Prosecutors in Geneva have fined a Swiss bank for failing to alert money laundering authorities about more than 100 million US dollars (£75 million) from Saudi Arabia that went to former Spanish king Juan Carlos and his ex-lover, but dropped possible charges against his associates in the case.
The Geneva prosecutor’s office partially dropped an investigation opened three years ago into five people for alleged money laundering, while deciding that Mirabaud bank had failed to properly communicate with the Swiss money laundering office.
The Swiss investigation was prompted after reports in Spanish media about possible illegal payouts benefiting the king in the awarding of public contracts to Spanish companies – funds that could have been hidden in Swiss banks.
Some of these payouts were suspected to be linked to commissions on a high-speed rail project from Medina to Mecca in Saudi Arabia.
Juan Carlos himself was not among the five being investigated in this particular investigation.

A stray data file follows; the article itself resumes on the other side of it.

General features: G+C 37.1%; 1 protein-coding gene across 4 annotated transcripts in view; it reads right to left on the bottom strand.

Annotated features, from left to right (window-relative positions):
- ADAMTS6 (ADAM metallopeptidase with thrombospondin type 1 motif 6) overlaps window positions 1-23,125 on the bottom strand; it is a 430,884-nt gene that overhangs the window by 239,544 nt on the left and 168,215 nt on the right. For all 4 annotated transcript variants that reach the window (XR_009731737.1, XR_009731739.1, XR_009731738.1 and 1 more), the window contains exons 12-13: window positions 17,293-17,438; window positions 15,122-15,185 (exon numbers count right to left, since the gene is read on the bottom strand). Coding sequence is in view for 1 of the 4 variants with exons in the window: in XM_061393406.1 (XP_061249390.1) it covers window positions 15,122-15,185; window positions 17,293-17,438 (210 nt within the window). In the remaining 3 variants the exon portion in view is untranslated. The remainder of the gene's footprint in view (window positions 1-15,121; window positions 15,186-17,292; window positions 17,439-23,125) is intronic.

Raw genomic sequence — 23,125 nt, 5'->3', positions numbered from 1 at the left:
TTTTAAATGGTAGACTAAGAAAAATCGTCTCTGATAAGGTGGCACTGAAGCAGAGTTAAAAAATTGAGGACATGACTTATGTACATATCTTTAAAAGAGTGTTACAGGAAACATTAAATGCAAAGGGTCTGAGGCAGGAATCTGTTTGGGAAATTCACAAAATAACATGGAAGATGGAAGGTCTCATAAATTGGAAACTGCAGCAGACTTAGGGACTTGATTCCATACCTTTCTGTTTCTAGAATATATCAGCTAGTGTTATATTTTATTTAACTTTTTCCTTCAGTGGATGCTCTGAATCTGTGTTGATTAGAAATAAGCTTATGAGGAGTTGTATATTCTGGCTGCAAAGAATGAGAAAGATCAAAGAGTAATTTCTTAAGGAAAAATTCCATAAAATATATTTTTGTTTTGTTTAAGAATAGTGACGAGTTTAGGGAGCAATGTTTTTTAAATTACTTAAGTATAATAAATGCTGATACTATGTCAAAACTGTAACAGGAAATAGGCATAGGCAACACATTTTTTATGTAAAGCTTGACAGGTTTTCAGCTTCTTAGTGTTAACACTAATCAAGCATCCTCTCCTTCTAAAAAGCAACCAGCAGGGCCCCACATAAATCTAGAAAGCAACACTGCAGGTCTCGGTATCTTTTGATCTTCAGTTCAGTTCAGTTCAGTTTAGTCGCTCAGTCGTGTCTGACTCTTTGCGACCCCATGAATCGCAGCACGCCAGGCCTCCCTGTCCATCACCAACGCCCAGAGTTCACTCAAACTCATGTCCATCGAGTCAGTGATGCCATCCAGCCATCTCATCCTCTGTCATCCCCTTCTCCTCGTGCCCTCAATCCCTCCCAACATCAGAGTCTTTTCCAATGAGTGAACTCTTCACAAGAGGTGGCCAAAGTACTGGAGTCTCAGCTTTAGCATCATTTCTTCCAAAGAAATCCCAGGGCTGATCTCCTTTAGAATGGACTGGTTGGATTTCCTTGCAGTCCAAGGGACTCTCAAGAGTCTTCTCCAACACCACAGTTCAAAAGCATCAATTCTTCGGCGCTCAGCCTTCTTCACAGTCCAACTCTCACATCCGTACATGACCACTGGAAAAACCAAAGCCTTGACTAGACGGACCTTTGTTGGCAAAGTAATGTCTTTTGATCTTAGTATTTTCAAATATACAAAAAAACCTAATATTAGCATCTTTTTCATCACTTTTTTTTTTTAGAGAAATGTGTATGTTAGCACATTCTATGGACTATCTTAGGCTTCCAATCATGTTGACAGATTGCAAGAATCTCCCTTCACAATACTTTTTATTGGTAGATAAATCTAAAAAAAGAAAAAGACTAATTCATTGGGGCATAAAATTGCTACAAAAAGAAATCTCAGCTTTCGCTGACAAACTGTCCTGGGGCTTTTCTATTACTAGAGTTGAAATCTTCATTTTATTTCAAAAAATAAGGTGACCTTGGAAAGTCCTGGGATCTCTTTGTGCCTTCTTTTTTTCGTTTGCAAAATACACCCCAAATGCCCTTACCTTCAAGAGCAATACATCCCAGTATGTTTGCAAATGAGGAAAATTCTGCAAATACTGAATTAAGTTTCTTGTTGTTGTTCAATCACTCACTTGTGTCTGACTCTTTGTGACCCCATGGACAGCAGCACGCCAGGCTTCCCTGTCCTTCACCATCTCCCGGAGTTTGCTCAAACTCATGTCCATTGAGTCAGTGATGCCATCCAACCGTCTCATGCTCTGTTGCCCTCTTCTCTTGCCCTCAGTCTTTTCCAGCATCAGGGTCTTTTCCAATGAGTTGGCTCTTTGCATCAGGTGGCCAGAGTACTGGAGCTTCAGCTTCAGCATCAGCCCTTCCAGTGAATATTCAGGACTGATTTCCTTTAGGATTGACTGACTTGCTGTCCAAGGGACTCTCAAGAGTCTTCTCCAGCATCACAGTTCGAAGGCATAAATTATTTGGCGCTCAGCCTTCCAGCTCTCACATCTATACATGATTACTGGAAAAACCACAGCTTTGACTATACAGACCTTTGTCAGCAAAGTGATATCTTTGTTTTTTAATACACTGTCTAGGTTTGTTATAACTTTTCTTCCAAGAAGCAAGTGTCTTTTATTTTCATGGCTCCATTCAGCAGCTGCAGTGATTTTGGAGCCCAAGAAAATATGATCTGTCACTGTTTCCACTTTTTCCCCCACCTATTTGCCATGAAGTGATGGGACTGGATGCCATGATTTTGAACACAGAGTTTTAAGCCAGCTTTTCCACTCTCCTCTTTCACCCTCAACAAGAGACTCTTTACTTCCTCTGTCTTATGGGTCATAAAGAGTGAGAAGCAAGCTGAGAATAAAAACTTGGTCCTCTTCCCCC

Investigators did find that Juan Carlos received on August 1 2008 – before he stepped down as king – through a foundation known as Lucum, the sum of 100 million US dollars from the Saudi finance ministry, the prosecutor’s office said.
It also turned up millions more received by the king or his former lover Corinna Larsen, a Danish/German businesswoman.
The prosecutor’s office said use of a foundation to take in the funds “demonstrated a desire” to hide funds, but “the investigation could nevertheless not establish sufficiently any link between the amount received from Saudi Arabia and the conclusion of contracts for the construction of the high-speed train”.
It ordered Mirabaud to pay a fine plus legal fees totalling 200,000 Swiss francs (£163,000) for its failure to alert the money laundering office about Ms Larsen’s personal account.